Coin star rejected, forced to use CoinStar
I spent a good 30 minutes putting the loose change I had acquired over the past two years into those roll thingees. It added up quite nicely—to almost $60—and I put the rolls in a plastic bag with plans to deposit it into our bank account the following day. I filled out a deposit slip and everything. It was going to be great.
During my lunch break the next day, I decided to walk across the street to a particular American bank and make my deposit. (Is “American bank” too much of a giveaway? Let’s say instead it was a bank of American nature.) The rolls were way too heavy for the plastic sandwich bag I had placed them in, so I had to cradle the bag like a baby while also trying to shield it from inquiring eyes. This particular part of Glendale can be … interesting, and I have been asked for many things while trying to peacefully walk across the street—cigarettes, change, a lighter, a bus ticket, some meth, my sunglasses—and I didn’t feel confident I’d be able to plausibly refute having change while holding $57 in change. (In this part of Glendale’s defense, besides being asked for things, I’ve also been asked if I want things. For example, I was once asked by a woman with a neck tattoo who was riding a skateboard if I wanted to purchase a laptop. I regretfully declined.)
I made it to the bank unscathed, but I had to wait in line for about 10 minutes before reaching a teller. This was difficult because the bag was very heavy and I was still holding it awkwardly to shield it, not because I thought it would be stolen from me inside the bank, but because of the indignity of cashing in loose change. I preferred to give off the vibe I had a major financial transaction at stake in lieu of the reality that I spent the previous evening counting nickels. No doubt the minds of those around me raced with the possibility of what could be inside the plastic sandwich bag I was holding that seemed to weigh 40 pounds.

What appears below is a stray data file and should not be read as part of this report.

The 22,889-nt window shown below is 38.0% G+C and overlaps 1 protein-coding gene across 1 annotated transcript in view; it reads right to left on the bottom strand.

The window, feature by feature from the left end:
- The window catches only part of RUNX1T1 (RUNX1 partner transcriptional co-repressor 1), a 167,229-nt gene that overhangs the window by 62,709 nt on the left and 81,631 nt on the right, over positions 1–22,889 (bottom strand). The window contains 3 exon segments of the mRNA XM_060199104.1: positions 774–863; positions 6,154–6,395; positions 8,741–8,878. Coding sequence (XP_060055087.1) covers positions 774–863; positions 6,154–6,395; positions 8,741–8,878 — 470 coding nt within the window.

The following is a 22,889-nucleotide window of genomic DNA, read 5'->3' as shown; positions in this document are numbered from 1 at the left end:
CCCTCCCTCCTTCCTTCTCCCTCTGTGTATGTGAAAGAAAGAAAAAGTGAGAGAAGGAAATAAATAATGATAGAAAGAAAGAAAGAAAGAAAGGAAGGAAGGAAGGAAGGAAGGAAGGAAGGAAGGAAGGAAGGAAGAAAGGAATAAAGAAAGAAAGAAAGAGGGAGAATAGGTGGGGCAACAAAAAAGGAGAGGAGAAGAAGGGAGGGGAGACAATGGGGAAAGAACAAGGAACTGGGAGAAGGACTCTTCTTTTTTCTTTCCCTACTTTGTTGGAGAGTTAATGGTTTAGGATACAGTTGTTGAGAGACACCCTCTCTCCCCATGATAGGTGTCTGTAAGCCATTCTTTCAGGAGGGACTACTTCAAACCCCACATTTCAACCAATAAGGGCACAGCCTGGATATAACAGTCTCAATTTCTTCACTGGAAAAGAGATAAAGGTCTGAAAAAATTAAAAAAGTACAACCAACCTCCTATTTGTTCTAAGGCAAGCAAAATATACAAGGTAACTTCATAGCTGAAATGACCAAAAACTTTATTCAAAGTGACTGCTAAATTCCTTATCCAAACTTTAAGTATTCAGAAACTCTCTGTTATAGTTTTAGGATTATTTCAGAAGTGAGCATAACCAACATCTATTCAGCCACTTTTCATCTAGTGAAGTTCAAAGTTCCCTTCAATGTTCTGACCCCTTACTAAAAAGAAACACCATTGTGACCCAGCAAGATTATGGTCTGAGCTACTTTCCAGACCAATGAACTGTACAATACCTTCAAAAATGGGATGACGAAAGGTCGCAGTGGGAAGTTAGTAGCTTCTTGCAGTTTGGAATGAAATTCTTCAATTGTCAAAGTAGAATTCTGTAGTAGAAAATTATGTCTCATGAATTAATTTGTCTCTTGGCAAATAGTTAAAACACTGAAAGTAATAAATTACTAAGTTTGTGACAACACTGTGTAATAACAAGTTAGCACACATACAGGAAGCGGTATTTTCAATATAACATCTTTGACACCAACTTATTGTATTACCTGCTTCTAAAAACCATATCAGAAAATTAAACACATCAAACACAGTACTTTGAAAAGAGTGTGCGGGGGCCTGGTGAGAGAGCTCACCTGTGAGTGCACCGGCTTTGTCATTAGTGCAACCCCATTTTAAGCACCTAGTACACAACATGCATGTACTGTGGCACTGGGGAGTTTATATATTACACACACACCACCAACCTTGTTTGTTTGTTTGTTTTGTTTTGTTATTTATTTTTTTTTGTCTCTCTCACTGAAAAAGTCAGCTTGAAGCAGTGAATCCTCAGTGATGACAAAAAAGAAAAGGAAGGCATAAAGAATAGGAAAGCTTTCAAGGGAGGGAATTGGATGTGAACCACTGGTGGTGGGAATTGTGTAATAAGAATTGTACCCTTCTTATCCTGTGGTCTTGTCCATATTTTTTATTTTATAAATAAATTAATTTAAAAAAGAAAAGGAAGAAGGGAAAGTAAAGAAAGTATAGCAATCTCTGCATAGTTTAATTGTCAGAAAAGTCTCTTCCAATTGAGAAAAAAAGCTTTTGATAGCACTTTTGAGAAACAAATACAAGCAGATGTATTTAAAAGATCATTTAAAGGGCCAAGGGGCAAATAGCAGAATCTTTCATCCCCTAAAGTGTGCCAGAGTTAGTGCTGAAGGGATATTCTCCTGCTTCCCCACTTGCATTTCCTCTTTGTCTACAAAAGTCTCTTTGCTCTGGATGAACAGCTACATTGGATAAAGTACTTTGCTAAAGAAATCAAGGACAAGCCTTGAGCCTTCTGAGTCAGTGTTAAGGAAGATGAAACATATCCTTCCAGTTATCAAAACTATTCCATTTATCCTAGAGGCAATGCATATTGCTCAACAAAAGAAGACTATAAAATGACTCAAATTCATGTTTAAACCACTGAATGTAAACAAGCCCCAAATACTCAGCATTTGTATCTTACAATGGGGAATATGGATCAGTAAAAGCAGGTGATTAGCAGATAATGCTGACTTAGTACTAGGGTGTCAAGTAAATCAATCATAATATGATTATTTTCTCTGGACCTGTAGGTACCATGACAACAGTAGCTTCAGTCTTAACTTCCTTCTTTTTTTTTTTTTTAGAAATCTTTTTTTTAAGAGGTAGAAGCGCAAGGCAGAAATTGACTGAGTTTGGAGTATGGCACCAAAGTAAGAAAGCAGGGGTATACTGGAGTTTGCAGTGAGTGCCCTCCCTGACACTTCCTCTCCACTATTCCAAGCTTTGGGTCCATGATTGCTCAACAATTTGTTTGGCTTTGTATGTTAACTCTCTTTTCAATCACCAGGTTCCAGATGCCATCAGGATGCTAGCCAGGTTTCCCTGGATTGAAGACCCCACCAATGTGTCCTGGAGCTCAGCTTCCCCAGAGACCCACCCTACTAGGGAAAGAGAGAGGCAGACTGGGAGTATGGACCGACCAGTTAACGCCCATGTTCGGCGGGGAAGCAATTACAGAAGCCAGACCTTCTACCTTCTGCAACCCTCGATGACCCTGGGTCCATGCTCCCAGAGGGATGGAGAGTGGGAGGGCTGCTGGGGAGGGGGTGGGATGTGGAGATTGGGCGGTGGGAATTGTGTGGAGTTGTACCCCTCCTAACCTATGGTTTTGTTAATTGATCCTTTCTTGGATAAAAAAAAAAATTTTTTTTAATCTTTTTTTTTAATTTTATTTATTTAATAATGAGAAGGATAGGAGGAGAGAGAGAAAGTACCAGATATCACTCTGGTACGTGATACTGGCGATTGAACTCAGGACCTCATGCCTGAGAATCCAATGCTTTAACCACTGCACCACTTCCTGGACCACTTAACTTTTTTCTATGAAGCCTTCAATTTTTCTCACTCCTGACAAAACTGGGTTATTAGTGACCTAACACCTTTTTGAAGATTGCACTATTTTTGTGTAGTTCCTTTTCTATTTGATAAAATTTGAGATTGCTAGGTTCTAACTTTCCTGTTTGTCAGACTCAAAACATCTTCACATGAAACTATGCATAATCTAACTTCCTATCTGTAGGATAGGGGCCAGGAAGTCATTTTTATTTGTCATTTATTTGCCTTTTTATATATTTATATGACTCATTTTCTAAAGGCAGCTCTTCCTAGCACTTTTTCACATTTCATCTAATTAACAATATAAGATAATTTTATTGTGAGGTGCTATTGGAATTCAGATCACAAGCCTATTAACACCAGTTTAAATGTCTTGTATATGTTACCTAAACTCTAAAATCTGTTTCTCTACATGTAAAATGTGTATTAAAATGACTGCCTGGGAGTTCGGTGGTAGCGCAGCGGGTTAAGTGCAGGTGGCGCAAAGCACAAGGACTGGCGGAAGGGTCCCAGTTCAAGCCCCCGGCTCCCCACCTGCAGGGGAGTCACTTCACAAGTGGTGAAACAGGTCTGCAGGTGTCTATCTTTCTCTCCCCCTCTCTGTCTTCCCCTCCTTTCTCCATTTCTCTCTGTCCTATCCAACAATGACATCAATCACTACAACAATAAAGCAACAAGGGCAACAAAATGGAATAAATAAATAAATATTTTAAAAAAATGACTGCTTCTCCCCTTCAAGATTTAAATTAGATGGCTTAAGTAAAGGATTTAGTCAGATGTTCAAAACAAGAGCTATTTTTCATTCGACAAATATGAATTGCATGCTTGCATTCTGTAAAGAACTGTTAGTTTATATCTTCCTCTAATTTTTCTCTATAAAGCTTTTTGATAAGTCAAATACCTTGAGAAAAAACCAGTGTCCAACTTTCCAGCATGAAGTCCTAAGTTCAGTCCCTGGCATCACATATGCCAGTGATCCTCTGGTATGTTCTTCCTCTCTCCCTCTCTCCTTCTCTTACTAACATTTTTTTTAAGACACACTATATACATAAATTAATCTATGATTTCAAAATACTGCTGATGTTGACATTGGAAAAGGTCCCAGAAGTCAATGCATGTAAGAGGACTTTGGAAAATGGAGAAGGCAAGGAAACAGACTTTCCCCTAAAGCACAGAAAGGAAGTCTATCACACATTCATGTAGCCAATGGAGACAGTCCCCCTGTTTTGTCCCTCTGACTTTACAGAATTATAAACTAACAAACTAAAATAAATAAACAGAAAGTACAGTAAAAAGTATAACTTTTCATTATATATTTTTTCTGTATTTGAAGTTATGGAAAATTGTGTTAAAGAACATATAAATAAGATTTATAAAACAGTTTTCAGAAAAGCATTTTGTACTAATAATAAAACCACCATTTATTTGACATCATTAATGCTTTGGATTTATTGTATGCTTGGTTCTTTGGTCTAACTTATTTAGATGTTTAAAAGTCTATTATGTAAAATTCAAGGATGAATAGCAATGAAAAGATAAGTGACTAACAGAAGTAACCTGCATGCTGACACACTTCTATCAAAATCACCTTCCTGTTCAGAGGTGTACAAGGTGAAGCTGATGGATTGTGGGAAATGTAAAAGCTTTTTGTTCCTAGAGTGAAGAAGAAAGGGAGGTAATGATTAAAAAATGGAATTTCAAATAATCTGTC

Finally, I made it to the teller. I handed her my deposit slip and discreetly began taking the rolls out of my bag and placing them on the counter. She interrupted this process to inform me, “Ooooh, I’m sorry, sir, but we don’t do that anymore.”
“Do what? Deposits?”
“No, sir. We no longer accept change like that.”
“What? What do you mean? This is money.”
“We no longer accept these because there’s been too much of a discrepancy with them.”
“Do you think I’m shorting you a quarter here? I pay my mortgage with you guys.”
“Not you, sir. But others.”
“I don’t understand. Rolling up change has been around forever. And now you’re telling me, in 2015, you guys decide there’s too much of a discrepancy? What am I supposed to do with this? It’s very heavy!”
“You can take it downtown.”
“What does that even mean?”
“To our corporate office.”
“You want me to drive my rolled up change to downtown Phoenix? Will they reimburse me for the gas it takes to get there?”
“I’m sorry, sir.”
I would have stormed out of the bank if the weight of my rolled-up change hadn’t prevented me from walking swiftly. But I did manage to shed what was left of my dignity, as besides being the dork waiting in line to deposit his change, I was also the weirdo who put up a very public stink about being unable to do so.
So now I have to either completely reorganize my life by changing banks, or use a freakin’ CoinStar and fork over 10 percent of my hard-earned loose change. (I did lobby to partially pay our babysitter with this money, to no avail. Pfft.) It’s a good thing I have no dignity left, because I’ll be making A LOT of noise tossing my change into that giant machine while yelling, “I’ll take YOU downtown!”
Note: This column appears in the 4/9 issue of The Glendale Star and the 4/10 issue of the Peoria Times.